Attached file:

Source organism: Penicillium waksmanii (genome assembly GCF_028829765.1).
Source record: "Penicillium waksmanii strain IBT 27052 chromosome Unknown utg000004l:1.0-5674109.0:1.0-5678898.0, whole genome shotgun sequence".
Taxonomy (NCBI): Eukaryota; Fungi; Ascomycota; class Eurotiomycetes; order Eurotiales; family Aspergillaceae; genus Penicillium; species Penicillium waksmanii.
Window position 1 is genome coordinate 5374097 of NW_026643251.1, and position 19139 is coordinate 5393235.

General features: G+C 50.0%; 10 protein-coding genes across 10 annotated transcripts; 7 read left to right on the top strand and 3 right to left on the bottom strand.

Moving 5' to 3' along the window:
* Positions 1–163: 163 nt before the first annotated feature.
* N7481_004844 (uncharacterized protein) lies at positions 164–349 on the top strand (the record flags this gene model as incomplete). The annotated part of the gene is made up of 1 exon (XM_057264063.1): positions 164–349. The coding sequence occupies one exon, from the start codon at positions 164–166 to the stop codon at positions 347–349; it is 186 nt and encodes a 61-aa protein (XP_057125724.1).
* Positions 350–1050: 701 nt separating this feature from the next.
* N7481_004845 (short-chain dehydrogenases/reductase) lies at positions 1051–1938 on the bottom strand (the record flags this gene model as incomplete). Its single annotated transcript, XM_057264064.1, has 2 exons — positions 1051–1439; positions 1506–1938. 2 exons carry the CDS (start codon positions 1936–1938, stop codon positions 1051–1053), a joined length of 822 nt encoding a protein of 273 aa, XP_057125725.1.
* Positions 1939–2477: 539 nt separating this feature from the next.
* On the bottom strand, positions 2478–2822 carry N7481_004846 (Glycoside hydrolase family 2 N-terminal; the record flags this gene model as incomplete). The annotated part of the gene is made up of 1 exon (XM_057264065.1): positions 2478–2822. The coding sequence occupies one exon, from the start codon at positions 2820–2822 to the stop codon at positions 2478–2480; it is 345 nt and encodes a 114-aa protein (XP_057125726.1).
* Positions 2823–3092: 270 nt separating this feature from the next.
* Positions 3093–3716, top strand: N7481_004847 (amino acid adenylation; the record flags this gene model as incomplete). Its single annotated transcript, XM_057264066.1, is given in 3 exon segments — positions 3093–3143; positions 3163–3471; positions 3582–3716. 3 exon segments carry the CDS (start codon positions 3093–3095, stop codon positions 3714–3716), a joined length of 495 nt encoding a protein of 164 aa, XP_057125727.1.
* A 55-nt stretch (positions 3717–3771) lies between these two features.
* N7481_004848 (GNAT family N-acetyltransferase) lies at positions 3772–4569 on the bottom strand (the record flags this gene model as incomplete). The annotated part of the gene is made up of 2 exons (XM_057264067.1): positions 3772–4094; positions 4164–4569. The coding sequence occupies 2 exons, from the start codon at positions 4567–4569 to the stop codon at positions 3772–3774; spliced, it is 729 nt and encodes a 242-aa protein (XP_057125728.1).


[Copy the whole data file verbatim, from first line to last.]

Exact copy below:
Source organism: Penicillium waksmanii (genome assembly GCF_028829765.1).
Source record: "Penicillium waksmanii strain IBT 27052 chromosome Unknown utg000004l:1.0-5674109.0:1.0-5678898.0, whole genome shotgun sequence".
Taxonomy (NCBI): Eukaryota; Fungi; Ascomycota; class Eurotiomycetes; order Eurotiales; family Aspergillaceae; genus Penicillium; species Penicillium waksmanii.
Window position 1 is genome coordinate 5374097 of NW_026643251.1, and position 19139 is coordinate 5393235.

General features: G+C 50.0%; 10 protein-coding genes across 10 annotated transcripts; 7 read left to right on the top strand and 3 right to left on the bottom strand.

Moving 5' to 3' along the window:
* Positions 1–163: 163 nt before the first annotated feature.
* N7481_004844 (uncharacterized protein) lies at positions 164–349 on the top strand (the record flags this gene model as incomplete). The annotated part of the gene is made up of 1 exon (XM_057264063.1): positions 164–349. The coding sequence occupies one exon, from the start codon at positions 164–166 to the stop codon at positions 347–349; it is 186 nt and encodes a 61-aa protein (XP_057125724.1).
* Positions 350–1050: 701 nt separating this feature from the next.
* N7481_004845 (short-chain dehydrogenases/reductase) lies at positions 1051–1938 on the bottom strand (the record flags this gene model as incomplete). Its single annotated transcript, XM_057264064.1, has 2 exons — positions 1051–1439; positions 1506–1938. 2 exons carry the CDS (start codon positions 1936–1938, stop codon positions 1051–1053), a joined length of 822 nt encoding a protein of 273 aa, XP_057125725.1.
* Positions 1939–2477: 539 nt separating this feature from the next.
* On the bottom strand, positions 2478–2822 carry N7481_004846 (Glycoside hydrolase family 2 N-terminal; the record flags this gene model as incomplete). The annotated part of the gene is made up of 1 exon (XM_057264065.1): positions 2478–2822. The coding sequence occupies one exon, from the start codon at positions 2820–2822 to the stop codon at positions 2478–2480; it is 345 nt and encodes a 114-aa protein (XP_057125726.1).
* Positions 2823–3092: 270 nt separating this feature from the next.
* Positions 3093–3716, top strand: N7481_004847 (amino acid adenylation; the record flags this gene model as incomplete). Its single annotated transcript, XM_057264066.1, is given in 3 exon segments — positions 3093–3143; positions 3163–3471; positions 3582–3716. 3 exon segments carry the CDS (start codon positions 3093–3095, stop codon positions 3714–3716), a joined length of 495 nt encoding a protein of 164 aa, XP_057125727.1.
* A 55-nt stretch (positions 3717–3771) lies between these two features.
* N7481_004848 (GNAT family N-acetyltransferase) lies at positions 3772–4569 on the bottom strand (the record flags this gene model as incomplete). The annotated part of the gene is made up of 2 exons (XM_057264067.1): positions 3772–4094; positions 4164–4569. The coding sequence occupies 2 exons, from the start codon at positions 4567–4569 to the stop codon at positions 3772–3774; spliced, it is 729 nt and encodes a 242-aa protein (XP_057125728.1).